Friday, August 13, 2010

So there I was, reading Jurgens on the Fathers, (pp.87-89, for those scoring at home) when I came across this breathtaking paragraph from (St.) Irenaeus:
“It is possible, then, for everyone in every Church, who may wish to know the truth, to contemplate the tradition of the Apostles which has been made known throughout the whole world. And we are in a position to enumerate those who were instituted bishops by the Apostles, and their successors to our own times: men who neither knew nor taught anything like these heretics rave about. For if the Apostles had known hidden mysteries which they taught to the elite secretly and apart from the rest, they would have handed them down especially to those very ones to whom they were committing the self-same Churches. For surely they wished all those and their successors to be perfect and without reproach, to whom they handed on their authority.”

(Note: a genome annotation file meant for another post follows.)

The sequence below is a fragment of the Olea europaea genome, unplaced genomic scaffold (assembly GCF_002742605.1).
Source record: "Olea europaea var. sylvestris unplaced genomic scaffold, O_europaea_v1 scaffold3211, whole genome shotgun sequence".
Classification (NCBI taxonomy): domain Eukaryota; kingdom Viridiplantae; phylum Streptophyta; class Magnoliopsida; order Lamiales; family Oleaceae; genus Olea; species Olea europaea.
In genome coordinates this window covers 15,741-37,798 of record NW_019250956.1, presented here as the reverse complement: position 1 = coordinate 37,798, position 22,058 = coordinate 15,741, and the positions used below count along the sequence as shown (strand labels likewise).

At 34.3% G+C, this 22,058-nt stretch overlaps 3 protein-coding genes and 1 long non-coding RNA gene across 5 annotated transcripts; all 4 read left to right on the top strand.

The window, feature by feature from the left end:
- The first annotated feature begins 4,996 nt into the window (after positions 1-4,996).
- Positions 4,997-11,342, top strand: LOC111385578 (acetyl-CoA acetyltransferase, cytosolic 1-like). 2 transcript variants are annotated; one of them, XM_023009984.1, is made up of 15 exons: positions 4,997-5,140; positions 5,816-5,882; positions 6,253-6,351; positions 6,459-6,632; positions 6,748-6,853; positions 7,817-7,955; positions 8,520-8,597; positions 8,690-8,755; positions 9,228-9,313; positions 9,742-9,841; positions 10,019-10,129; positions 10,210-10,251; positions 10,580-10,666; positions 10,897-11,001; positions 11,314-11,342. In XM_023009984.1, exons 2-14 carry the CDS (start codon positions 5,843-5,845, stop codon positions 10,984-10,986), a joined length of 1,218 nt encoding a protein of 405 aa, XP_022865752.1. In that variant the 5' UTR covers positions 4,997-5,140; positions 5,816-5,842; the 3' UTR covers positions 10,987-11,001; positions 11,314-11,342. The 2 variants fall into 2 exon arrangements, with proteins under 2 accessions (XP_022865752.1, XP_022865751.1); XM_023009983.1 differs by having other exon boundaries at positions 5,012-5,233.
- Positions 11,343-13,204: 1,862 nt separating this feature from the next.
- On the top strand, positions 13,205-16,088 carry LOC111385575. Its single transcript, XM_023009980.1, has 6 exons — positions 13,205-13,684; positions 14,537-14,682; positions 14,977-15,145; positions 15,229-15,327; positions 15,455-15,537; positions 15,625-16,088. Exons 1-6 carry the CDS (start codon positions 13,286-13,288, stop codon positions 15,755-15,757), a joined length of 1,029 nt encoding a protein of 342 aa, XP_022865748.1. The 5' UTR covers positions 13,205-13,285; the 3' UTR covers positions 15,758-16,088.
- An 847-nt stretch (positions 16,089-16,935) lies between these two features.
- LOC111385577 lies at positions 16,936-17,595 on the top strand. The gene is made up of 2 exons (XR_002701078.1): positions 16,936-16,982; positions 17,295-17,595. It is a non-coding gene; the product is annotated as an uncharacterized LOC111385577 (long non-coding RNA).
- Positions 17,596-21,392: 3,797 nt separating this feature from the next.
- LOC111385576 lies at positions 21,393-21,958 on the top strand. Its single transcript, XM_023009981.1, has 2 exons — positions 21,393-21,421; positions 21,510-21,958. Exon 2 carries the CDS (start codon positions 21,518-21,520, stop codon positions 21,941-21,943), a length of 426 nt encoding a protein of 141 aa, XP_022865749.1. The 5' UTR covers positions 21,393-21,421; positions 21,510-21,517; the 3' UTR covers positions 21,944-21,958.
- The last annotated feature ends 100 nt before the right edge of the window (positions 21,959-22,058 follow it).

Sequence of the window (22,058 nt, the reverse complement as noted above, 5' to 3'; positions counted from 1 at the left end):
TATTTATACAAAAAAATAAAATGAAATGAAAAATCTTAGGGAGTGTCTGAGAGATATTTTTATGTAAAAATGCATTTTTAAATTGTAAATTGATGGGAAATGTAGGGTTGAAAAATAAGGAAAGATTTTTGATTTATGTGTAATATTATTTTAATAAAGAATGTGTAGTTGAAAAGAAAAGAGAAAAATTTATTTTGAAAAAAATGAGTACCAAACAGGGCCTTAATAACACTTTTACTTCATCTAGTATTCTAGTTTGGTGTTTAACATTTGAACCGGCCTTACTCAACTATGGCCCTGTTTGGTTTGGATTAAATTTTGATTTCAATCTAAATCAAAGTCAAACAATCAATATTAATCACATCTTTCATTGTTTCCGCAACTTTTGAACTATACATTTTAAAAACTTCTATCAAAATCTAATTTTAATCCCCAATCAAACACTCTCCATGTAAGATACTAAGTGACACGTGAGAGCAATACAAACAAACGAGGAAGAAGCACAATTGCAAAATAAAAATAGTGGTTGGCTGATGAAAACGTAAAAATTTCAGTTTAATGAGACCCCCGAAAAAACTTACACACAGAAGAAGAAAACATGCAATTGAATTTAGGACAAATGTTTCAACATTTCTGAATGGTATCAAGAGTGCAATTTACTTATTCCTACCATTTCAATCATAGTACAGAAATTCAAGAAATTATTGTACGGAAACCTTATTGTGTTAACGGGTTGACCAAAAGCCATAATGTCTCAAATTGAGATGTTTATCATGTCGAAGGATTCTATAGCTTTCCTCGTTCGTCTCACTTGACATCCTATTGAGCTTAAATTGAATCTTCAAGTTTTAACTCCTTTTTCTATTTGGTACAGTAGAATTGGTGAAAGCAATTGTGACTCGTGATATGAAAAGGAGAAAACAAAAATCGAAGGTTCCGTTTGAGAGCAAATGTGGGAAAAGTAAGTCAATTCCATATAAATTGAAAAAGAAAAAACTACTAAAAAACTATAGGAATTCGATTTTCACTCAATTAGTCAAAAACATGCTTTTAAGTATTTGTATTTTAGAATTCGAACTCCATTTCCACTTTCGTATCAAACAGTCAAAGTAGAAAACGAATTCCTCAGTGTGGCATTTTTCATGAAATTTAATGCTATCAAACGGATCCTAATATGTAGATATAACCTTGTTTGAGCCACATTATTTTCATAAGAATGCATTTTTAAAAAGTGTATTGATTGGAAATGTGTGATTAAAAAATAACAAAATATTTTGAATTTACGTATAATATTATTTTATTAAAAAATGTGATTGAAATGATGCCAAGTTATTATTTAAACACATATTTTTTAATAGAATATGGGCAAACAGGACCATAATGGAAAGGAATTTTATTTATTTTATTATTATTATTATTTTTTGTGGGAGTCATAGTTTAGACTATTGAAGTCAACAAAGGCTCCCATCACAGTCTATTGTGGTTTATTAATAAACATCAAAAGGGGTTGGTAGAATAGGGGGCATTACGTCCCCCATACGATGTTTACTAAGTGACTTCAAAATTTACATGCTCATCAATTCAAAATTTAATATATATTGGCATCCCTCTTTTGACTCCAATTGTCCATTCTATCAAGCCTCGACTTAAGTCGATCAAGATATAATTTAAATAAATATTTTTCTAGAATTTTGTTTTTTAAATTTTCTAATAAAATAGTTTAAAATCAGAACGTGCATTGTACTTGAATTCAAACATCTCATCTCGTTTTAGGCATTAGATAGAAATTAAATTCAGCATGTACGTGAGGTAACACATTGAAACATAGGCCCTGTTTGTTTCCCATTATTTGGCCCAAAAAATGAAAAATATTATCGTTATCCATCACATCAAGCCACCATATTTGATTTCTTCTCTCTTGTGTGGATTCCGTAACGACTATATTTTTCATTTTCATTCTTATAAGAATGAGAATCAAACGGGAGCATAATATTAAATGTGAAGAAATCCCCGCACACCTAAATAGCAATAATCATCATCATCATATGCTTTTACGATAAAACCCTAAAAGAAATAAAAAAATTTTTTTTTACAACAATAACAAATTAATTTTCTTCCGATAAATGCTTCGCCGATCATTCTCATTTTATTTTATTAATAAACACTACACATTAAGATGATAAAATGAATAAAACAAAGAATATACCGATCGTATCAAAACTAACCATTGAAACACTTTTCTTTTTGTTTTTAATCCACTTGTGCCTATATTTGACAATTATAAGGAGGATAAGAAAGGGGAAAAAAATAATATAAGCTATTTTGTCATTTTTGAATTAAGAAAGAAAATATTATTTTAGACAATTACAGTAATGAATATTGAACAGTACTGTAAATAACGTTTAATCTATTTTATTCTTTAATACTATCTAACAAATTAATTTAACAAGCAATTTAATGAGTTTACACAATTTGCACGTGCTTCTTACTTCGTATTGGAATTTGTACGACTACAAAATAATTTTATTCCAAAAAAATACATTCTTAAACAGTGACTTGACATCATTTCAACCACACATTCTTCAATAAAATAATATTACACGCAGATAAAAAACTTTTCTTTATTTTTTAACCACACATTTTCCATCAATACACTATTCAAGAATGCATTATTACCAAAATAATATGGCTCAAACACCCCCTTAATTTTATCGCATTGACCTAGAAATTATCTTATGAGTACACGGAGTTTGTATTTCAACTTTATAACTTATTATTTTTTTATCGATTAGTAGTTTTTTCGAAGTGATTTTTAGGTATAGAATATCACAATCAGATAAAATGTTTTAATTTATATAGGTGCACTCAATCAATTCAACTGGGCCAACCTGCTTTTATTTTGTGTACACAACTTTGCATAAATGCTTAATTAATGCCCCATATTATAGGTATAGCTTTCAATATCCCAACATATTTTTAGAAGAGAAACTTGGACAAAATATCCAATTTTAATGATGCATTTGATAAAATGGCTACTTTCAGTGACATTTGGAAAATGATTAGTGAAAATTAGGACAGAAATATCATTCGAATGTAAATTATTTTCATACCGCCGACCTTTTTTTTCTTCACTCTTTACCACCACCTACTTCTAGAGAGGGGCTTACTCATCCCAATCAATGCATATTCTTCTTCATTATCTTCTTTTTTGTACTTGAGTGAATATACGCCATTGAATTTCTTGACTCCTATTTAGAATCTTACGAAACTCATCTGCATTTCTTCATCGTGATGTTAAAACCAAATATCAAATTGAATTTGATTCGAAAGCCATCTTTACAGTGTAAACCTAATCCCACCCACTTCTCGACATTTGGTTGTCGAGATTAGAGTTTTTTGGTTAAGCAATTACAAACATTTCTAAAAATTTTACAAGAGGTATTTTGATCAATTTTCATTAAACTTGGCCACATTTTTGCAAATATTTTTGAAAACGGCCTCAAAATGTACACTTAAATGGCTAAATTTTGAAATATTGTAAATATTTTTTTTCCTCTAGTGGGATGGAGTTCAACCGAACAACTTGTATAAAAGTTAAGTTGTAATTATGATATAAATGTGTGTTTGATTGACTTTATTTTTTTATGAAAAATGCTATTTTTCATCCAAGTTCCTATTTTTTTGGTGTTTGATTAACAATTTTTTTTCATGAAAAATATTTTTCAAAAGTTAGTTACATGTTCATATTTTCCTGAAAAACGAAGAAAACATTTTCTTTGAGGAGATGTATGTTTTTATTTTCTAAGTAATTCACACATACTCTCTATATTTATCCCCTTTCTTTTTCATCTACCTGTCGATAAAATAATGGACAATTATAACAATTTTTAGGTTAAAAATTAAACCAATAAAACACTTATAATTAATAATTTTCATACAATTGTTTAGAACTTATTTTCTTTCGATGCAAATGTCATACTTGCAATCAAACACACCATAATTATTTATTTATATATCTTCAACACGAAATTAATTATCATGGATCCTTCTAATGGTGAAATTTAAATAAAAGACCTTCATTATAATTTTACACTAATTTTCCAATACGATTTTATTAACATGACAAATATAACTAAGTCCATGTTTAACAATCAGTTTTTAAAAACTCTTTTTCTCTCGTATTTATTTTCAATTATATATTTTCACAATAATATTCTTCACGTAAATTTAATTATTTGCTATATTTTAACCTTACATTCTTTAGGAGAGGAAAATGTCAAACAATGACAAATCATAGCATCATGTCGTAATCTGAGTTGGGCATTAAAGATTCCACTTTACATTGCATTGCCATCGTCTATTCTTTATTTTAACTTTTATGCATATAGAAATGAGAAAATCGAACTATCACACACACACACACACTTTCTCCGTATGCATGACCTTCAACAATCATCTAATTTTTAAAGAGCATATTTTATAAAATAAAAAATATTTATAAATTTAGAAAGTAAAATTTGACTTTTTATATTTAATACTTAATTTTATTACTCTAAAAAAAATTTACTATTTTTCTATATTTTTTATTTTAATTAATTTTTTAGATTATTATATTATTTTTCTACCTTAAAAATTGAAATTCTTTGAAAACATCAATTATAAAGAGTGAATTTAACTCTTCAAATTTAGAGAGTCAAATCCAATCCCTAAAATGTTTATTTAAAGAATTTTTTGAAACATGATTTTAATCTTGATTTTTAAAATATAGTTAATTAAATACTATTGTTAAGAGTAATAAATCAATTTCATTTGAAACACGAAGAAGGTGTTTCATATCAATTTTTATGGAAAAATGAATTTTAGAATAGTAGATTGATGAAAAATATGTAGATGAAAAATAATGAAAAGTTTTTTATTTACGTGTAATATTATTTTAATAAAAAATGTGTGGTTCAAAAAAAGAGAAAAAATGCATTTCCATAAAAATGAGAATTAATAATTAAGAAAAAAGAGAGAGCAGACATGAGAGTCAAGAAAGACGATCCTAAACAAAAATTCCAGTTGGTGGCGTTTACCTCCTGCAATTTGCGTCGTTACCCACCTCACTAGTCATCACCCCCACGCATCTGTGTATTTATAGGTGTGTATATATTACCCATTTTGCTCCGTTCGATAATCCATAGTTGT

Yikes. Give me a moment. [Birthing a Reformation-era bovine with a tasty, er, um, disposition, God-willing.] OK. A few things to notice here: First, unless The Artist Formerly Known As Joseph Ratzinger has some mischievous buddies who erased his short-term memory, spirited him off in Bill and Ted's phone booth, (let the reader understand) took him back to the late second century and started calling him 'Irenaeus' just to mess with him, this kat sure sounds like a present-day Catholic apologist on this point. I've heard the phrase 'apostolic succession' almost as much as 'grace builds on nature' in the last year and a half. Ahem. Anyway, I eagerly await a Protestant/Reformed answer on two curious points: 1. What do we do with that word "bishop"? Or, more bluntly, who is it, in our system? Bonus question: What do we do if our more democratic approach to church government is not found anywhere in pre-Reformation church history? 2. The physical succession of bishops seems quite connected to doctrinal truth for many of these kats. Is this significant? Why would the magisterial Reformers (pardon the phrase) reject this after consenting to it without incident their whole adult lives until the split? 3. Would severe sin and corruption necessitate a whole new method for ascertaining truth for Christians? Or, could the sin be named and removed?